As you can see, it was basically a “Smith & Wesson evasion”, getting around the Rollin White patent the same way the Reid “My Friend” did, by being a pepperbox rather than a revolver with a separate barrel and cylinder. (White’s patent didn’t mention bored-through multiple rotating barrels.)

            Being a single-action with a S&W searage, this is about as simple as a repeating metallic-cartridge handgun can get.

            For real percussion fun, try building a pepperbox on a Colt 1851 frame;


            Why should Pietta have all the fun?

            I’ve often thought that a “modern” pepperbox could be built using caseless ammunition (or CPCTA- Combustible Plastic-Cased Telescoped Ammuntion) and electric ignition. It wouldn’t even necessarily need rotating barrels, just sequential contacts. Sort of an updated Mossberg “Brownie” in, say, 9mm bore size.

            Any of the above would be pretty practical as a pocket pistol, even today.

            And don’t forget; the old COP (Compact Off-duty Police) pocket pistol in .357 or .22 was technically a “pepperbox” as well.



          • Great examples there Eon. I really like the Mossberg Brownie in particular. The modern electronic version is a an interesting idea I have also pondered. I guess the ultimate realization of this would be a metal storm style pepper box.
            Another interesting idea might be a captive piston silent pepper box. It’d be a workshop task to load it but it’d be quite possible. Those single action ones look pleasant to shoot.

          • Tassie;

            I thought that H&K “underwater” pistol with six barrels that fires darts (the one Angelina Jolie used in the second Tomb Raider movie- no, it wasn’t just a Hollywood creation)would be a good platform for Metalstorm, because those barrels are a pre-loaded, interchangeable “clip”.

            You could probably get 10 rounds per barrel and have a Steyr AUG-type pull-through trigger for single, triburst, or full-auto fire, switching from one barrel to the next as ammunition was expended, or going round and round firing in sequence to “even out” recoil. (The latter would probably be technically easier, and also more comfortable for the shooter.)

            Imagine the difference. Lady Croft fires six darts, then changes barrel clusters, reloading not with one holding six more darts, but one with each barrel being a ten-round Metalstorm package.

            Bad guys hear barrels ejected, and figure “The next time she reloads, we rush her.”

            She fires six more rounds, they up and charge- and she bears down on the trigger all the way, giving them the remaining fifty-four rounds in a half-second burst. (Remember Metalstorm’s horrendously-high cyclic rates.)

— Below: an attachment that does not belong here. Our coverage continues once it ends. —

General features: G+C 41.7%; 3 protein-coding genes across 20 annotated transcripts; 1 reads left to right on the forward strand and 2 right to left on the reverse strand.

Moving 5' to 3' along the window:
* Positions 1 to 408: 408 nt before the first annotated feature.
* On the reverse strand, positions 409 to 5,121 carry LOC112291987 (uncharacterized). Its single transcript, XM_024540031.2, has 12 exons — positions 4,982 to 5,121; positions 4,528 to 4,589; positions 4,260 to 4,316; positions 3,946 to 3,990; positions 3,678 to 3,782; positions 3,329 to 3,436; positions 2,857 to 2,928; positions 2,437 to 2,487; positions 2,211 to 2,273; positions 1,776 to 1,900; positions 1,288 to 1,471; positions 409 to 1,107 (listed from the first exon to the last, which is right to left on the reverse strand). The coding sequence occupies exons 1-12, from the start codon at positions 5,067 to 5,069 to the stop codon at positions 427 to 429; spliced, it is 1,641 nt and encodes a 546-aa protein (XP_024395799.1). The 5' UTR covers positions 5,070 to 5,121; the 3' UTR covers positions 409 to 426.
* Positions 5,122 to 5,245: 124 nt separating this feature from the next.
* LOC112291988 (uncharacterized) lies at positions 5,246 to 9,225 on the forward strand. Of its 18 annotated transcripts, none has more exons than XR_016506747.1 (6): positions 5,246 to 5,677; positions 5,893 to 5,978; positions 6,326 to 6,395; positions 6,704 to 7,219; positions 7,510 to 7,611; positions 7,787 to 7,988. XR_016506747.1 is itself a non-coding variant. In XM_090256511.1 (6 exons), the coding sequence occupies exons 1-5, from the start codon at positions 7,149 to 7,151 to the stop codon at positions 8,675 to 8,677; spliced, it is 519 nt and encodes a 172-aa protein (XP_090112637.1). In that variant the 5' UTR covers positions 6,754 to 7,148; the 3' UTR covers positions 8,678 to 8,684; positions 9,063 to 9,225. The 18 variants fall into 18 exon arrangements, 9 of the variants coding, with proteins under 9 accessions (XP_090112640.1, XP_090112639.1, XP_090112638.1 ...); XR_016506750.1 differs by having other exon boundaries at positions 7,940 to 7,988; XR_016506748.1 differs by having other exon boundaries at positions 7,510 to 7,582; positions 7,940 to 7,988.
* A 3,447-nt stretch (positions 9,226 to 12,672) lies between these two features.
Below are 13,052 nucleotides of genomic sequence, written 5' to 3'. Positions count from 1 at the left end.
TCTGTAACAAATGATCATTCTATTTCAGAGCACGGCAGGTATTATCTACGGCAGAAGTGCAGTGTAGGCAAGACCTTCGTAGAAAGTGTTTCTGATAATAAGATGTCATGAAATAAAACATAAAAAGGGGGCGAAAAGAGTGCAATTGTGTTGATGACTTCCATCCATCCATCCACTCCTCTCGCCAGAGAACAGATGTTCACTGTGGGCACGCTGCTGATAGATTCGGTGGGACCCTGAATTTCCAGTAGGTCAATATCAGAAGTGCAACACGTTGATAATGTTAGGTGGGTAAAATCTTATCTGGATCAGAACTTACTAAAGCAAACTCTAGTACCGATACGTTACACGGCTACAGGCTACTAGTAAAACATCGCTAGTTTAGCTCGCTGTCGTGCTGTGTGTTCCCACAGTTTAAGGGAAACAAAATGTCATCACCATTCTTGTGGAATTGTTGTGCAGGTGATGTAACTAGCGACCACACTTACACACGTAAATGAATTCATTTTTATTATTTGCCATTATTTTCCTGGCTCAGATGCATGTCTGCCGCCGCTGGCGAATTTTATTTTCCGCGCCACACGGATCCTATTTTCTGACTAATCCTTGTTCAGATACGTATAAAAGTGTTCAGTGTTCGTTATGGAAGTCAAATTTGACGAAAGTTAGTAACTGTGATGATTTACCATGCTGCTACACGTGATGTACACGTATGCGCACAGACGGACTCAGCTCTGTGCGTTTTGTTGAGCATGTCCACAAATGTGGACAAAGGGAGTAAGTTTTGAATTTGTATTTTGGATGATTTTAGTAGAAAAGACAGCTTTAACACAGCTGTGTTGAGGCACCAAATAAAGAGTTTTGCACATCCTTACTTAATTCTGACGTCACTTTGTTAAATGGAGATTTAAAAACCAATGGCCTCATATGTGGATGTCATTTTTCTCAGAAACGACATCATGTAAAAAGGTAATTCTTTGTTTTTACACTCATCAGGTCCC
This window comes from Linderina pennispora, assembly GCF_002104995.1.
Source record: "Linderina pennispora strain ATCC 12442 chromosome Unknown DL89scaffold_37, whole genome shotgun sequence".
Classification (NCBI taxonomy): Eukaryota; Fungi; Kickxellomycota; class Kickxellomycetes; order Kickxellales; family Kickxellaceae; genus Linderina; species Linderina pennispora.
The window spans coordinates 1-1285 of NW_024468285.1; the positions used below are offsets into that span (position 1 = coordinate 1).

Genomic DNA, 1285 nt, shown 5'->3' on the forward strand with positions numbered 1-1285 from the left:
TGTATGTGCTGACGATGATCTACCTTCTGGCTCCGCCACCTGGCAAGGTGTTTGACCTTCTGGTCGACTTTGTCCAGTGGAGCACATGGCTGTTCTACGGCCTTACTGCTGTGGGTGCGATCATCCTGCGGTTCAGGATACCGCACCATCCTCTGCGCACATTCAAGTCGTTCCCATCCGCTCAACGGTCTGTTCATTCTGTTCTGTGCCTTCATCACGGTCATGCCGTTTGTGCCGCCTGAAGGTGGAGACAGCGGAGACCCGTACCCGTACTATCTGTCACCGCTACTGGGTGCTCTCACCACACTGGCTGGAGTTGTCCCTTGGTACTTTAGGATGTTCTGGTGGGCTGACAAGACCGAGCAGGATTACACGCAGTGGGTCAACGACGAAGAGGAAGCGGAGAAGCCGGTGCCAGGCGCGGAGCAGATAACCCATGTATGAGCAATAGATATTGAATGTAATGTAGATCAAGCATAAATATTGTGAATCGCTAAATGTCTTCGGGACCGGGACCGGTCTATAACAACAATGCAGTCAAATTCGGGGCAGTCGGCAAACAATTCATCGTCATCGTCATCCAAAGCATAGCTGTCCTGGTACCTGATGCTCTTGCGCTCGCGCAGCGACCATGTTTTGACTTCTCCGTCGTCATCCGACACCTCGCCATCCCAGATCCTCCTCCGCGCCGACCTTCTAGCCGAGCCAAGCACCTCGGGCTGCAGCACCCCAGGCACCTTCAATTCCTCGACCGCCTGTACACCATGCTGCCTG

Problem solved from her POV.



          • I like that idea Eon. One control group and a very diverse range of functions. If a small electronic sight could be added to the metal storm barrel cluster it could be configured to have a different zero for each barrel. No need to regulate barrels to match if you can just zero the sight a few times. It would hugely increase the practical accuracy of the system.
            I love the idea of underwater pistols like the HK or the Russian ones.

    • Sounds like a great bit of fun Doc! I am very interested in any observations you might have on what it was like to shoot and it’s capabilities. The accidental volleys would ad a whole extra element of uncertainty to the Dirty Harry “do you feel lucky punk?” scenario! How would you rate one if set upon by footpads, highwaymen or bushrangers?

      • One of the earliest pepperboxes in the percussion era, the four-barreled “American Primitive”, was a single-action with hand-turned barrels.

        This doesn’t sound too great until you consider that it was also a .55 caliber.

        A musket-style “buck-and-ball” load in each barrel would be entirely feasible in that bore size. As would reloading with pre-prepared paper or linen cartridges.

        It would almost qualify as a four-barreled sawn-off shotgun. Not the sort of thing your average highwayman wants to see pointed in his direction.



      • You could put all six .32 caliber round balls into the vitals of a B12 silhouette at 15 feet, although the spread was about 8″ to 10″ across. Recoil was a slow push with little muzzle climb due to weight. Controllability wasn’t bad, even with some rather stout powder charges, and it would be a potent little surprise at social ranges; at least it would be more effective than harsh language! Luckily, I live in a CCW state, so my options are better, but I think I’m going to order another kit just for fun.

  8. Does the pepperbox have a rebounding hammer, or can it safely rest between the charged nipples? I have to assume there is some way to stop a light tap on the top of the gun from setting off the currently selected barrel.